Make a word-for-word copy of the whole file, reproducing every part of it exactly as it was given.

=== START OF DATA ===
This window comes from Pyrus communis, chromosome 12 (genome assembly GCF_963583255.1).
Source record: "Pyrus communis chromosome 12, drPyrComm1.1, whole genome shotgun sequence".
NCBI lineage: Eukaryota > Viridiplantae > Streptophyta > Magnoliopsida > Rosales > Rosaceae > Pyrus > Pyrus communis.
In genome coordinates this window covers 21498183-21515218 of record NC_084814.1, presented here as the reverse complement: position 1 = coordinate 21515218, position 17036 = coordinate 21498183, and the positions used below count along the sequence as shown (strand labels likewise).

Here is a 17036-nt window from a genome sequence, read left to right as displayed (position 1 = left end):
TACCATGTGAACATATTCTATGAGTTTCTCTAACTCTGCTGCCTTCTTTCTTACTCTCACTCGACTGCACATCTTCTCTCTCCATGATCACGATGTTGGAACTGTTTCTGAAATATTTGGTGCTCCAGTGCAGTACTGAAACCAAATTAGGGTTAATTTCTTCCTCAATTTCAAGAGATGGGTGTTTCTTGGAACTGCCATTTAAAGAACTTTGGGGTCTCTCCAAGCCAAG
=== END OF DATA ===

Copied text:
This window comes from Pyrus communis, chromosome 12 (genome assembly GCF_963583255.1).
Source record: "Pyrus communis chromosome 12, drPyrComm1.1, whole genome shotgun sequence".
NCBI lineage: Eukaryota > Viridiplantae > Streptophyta > Magnoliopsida > Rosales > Rosaceae > Pyrus > Pyrus communis.
In genome coordinates this window covers 21498183-21515218 of record NC_084814.1, presented here as the reverse complement: position 1 = coordinate 21515218, position 17036 = coordinate 21498183, and the positions used below count along the sequence as shown (strand labels likewise).

Here is a 17036-nt window from a genome sequence, read left to right as displayed (position 1 = left end):
TACCATGTGAACATATTCTATGAGTTTCTCTAACTCTGCTGCCTTCTTTCTTACTCTCACTCGACTGCACATCTTCTCTCTCCATGATCACGATGTTGGAACTGTTTCTGAAATATTTGGTGCTCCAGTGCAGTACTGAAACCAAATTAGGGTTAATTTCTTCCTCAATTTCAAGAGATGGGTGTTTCTTGGAACTGCCATTTAAAGAACTTTGGGGTCTCTCCAAGCCAAG